iTunes download service and others only help rip-off musicians

I just posted the article iTunes download service and others only help rip-off musicians.

  WarpedRecord used our news submit to tell  us that iTunes and many other legal download services are not any more 'artist  friendly' than selling CDs or even using free P2P services. ...
Read the full article here:  [http://www.cdfreaks.com/news/6910-iTunes-download-service-and-others-only-help-rip-off-musicians.html](http://www.cdfreaks.com/news/6910-iTunes-download-service-and-others-only-help-rip-off-musicians.html)

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I’d be surprised if anyone thought that music downloads would be more friendly to artists. What reason would you have for believing this? It’s never been claimed, and the large chunk of the cost has always been on the label side. You are not completely removing physical and B&M costs because, although you remove physical product (which did not cost much, anyway), you are now adding software development and maintenance, network bandwidth, hardware costs, etc… I suppose it’s better, then, to keep stealing music so that the artist gets absolutely nothing. That’ll show them record labels. These arguments are so predictable… when you bypass retail and send a check to the artist directly (which I really, really doubt many people would bother to do), you are now ripping off the producers, writers, studios, engineers, cover artists, B&M stores, etc, etc, who normally get paid in the process.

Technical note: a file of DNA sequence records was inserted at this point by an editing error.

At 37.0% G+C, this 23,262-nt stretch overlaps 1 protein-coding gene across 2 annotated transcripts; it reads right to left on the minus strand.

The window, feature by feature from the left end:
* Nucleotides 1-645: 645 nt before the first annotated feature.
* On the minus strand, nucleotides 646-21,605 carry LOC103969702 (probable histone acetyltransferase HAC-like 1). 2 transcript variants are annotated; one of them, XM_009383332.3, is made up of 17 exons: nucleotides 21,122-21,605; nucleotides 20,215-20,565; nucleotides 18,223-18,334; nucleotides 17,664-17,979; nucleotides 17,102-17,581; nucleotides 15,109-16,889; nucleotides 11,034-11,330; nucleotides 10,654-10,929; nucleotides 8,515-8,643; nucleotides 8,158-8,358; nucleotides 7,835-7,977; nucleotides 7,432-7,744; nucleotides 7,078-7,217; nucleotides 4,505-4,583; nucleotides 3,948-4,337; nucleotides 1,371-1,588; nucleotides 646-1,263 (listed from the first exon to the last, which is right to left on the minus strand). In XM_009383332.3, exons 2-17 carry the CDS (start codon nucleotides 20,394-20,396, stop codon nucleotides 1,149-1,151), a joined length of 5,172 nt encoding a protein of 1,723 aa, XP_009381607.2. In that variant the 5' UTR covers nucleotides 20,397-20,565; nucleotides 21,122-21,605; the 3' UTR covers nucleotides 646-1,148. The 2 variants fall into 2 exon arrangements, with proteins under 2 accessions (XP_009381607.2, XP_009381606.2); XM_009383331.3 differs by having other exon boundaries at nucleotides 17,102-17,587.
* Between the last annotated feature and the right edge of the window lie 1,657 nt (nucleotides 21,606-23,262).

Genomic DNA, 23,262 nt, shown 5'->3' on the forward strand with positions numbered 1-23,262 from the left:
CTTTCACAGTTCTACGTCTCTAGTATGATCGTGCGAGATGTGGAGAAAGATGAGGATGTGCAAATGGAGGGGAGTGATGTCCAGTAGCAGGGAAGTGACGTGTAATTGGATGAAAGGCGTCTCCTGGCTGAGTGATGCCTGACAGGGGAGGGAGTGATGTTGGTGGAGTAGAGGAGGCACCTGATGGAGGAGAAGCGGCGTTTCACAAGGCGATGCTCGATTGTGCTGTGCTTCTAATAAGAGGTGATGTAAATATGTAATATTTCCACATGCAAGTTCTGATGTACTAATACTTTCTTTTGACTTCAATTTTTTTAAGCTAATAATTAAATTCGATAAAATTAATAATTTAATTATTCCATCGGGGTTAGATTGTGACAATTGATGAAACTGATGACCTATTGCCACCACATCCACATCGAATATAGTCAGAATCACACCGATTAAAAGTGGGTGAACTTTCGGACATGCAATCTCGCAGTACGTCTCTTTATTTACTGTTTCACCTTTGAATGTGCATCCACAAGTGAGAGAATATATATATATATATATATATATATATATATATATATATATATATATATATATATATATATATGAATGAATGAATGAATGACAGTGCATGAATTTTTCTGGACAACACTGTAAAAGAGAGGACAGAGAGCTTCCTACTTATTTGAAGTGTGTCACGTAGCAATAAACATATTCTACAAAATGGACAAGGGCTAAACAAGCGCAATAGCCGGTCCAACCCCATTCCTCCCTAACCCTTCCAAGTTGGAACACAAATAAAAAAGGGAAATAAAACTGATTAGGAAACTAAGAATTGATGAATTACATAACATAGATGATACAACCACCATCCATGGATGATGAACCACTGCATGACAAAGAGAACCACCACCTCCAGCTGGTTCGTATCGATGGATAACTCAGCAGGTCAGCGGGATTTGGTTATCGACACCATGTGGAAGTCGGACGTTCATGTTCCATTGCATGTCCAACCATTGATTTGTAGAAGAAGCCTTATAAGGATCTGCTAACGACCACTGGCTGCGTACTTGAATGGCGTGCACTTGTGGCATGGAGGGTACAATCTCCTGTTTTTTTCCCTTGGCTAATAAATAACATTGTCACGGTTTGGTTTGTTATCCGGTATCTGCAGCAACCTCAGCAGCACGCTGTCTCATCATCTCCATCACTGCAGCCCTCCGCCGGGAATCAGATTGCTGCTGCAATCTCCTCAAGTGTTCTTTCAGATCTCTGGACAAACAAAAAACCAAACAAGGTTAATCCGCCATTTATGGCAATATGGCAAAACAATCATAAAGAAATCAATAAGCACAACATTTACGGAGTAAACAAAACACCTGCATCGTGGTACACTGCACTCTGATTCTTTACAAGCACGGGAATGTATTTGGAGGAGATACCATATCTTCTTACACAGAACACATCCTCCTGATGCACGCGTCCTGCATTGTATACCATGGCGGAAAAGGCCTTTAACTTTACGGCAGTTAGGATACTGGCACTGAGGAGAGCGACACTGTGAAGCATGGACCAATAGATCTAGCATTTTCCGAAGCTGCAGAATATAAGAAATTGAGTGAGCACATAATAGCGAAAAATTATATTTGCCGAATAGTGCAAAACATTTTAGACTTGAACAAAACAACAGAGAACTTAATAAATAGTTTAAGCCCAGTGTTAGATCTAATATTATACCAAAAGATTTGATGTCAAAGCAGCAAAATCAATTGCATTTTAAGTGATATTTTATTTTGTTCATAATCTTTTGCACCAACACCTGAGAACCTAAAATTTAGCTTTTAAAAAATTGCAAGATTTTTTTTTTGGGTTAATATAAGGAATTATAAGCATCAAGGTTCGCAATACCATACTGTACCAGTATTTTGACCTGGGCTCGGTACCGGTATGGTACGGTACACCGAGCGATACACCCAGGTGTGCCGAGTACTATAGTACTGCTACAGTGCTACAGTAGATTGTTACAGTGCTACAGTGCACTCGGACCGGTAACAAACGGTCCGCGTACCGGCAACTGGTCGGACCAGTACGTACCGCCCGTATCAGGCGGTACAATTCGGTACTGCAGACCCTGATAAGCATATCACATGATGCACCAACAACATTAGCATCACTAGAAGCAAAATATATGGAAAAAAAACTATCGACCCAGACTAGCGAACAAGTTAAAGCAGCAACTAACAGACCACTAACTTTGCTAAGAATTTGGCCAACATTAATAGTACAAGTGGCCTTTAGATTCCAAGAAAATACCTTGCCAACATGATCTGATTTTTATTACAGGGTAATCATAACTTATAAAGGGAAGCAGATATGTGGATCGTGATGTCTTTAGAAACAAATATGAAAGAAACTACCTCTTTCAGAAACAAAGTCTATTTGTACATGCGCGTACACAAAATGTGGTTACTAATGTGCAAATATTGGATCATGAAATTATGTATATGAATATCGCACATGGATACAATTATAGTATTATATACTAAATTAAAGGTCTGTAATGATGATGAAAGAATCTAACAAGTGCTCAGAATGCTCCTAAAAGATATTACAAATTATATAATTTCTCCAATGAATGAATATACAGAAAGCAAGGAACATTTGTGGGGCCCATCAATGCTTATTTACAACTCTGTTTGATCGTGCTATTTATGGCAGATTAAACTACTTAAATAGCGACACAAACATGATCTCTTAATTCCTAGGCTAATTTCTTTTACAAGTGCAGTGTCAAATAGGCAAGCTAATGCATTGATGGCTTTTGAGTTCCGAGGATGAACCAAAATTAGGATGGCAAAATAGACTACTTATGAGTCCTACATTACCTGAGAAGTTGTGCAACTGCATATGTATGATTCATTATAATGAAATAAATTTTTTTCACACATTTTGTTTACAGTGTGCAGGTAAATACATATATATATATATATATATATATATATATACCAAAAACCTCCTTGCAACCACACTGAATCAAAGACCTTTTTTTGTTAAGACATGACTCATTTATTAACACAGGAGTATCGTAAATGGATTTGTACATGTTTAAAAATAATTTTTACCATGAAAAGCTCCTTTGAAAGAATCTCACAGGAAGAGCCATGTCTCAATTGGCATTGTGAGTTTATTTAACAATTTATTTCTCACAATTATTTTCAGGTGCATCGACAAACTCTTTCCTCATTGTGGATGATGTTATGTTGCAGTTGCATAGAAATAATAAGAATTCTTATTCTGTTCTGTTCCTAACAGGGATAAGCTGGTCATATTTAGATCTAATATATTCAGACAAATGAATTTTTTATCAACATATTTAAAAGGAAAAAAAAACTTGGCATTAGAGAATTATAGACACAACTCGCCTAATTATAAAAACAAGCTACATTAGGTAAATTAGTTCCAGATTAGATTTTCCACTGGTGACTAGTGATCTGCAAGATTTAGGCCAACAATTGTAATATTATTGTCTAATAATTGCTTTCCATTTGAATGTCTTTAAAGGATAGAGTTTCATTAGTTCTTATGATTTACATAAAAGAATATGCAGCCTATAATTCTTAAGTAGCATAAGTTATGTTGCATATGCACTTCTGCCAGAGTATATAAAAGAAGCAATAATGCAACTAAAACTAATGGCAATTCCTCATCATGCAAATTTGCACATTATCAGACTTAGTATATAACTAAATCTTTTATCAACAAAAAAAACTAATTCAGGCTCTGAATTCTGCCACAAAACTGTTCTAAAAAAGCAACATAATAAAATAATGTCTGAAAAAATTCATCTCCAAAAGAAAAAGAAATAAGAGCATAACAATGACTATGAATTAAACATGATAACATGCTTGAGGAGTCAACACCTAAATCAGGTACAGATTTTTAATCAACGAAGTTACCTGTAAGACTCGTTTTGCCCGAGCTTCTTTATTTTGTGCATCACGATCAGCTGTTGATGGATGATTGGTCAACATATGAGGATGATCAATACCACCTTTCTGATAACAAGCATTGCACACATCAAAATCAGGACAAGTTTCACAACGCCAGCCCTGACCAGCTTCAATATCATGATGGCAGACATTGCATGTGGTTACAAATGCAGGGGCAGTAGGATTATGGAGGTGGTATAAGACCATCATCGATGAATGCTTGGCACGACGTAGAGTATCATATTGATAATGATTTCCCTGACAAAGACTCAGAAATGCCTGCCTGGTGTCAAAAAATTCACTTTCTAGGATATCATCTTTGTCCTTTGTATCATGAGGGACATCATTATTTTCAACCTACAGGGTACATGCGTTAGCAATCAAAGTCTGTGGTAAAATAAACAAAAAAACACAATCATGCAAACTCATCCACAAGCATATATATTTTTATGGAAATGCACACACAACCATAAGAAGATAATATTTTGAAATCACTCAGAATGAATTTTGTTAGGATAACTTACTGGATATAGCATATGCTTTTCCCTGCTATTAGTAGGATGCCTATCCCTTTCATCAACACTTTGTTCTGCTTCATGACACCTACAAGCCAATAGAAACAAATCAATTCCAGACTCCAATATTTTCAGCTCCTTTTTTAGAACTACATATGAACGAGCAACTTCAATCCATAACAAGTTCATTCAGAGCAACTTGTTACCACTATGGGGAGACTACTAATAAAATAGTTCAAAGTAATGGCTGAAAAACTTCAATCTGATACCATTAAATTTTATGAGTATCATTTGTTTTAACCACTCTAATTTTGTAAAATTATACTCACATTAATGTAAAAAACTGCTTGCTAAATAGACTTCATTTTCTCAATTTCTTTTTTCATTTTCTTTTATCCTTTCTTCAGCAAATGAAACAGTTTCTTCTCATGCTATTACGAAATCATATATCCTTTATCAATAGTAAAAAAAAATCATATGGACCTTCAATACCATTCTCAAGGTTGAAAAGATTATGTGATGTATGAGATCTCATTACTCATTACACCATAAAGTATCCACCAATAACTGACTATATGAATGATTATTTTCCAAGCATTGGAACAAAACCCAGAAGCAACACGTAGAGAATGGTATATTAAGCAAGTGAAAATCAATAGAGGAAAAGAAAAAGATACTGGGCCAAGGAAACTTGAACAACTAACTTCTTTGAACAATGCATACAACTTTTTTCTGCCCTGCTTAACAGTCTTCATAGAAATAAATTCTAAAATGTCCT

[edited by mbg on 17.10.2003 15:22]

This whole artictle is slightly biased against Apple and it twists things to make it sound like all Apple’s fault. Obviously when Apple developed the whole iTunes system they took their costs, added monthly overhead, made some estimates on sales (although I believe they are selling more music than they planned) and then set the prices. Don’t think for a second that Apple can sell music for free. If you want to get mad about artists being ripped off, blame the record companies. PS: I’m not even much of a fan of Apple either. But if you’re gonna point the finger, make sure you point it at the right people.
[edited by Rhelic on 17.10.2003 15:24]

I tried to base the summary on the source rather than the legal download services in general. I changed the article title so it does not appear to be strictly picking on Apple. The source was trying to say that Apple should have taken a better approach such as to try and sell music from the artists directly rather than going through another middleman, i.e. the music industry
[edited by seanbyrne on 17.10.2003 16:05]

I am a fan of products that allow the artist to distribute their content by themselves even setting the price, I.E. BluFilter which is in beta. Also, there are other vehicles coming along to help the artist get the bigger share such as Magnatune that Savannah told us about. So we can see that the artist can get a better cut of the action if the model is appropriately configured to do so. Time will tell if these are to be profitable businesses for the long term. I don’t know. But it would be nice for the content creators. :slight_smile: